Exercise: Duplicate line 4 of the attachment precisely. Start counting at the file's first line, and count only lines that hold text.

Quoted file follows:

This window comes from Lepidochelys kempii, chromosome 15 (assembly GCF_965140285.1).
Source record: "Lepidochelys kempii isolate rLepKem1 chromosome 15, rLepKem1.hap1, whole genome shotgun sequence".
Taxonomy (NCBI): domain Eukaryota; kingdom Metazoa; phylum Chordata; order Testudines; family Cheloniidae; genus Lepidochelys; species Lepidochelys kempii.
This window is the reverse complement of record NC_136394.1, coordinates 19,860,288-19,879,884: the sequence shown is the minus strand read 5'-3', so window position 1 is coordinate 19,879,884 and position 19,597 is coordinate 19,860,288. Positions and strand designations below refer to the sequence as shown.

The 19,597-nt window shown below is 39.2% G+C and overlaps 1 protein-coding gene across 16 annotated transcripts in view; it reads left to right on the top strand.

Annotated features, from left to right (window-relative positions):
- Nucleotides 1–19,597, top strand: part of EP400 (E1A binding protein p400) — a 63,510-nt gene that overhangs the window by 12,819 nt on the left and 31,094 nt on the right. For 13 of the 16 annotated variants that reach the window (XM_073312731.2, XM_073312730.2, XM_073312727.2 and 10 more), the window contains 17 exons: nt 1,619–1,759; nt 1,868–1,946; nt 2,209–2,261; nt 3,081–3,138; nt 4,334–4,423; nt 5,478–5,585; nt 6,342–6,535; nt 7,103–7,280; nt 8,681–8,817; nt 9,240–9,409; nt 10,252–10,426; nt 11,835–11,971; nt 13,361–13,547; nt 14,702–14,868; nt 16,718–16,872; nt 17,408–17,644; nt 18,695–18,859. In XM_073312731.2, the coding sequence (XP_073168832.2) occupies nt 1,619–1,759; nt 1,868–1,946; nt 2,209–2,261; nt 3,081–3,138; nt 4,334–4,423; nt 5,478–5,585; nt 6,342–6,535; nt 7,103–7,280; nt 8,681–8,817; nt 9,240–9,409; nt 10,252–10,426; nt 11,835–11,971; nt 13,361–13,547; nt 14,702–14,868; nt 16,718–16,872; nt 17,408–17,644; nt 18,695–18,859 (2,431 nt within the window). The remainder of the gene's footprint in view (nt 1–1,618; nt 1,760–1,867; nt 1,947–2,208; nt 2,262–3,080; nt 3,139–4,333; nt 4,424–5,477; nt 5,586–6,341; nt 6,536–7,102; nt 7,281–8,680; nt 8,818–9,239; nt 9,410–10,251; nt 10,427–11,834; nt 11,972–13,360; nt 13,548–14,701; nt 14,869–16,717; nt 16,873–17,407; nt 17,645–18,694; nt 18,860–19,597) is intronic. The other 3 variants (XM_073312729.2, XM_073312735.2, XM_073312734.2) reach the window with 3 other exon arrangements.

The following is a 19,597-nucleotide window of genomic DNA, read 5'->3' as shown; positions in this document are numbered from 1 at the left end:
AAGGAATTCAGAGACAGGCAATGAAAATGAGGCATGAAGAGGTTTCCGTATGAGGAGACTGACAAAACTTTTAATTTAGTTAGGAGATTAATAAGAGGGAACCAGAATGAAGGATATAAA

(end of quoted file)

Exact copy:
This window is the reverse complement of record NC_136394.1, coordinates 19,860,288-19,879,884: the sequence shown is the minus strand read 5'-3', so window position 1 is coordinate 19,879,884 and position 19,597 is coordinate 19,860,288. Positions and strand designations below refer to the sequence as shown.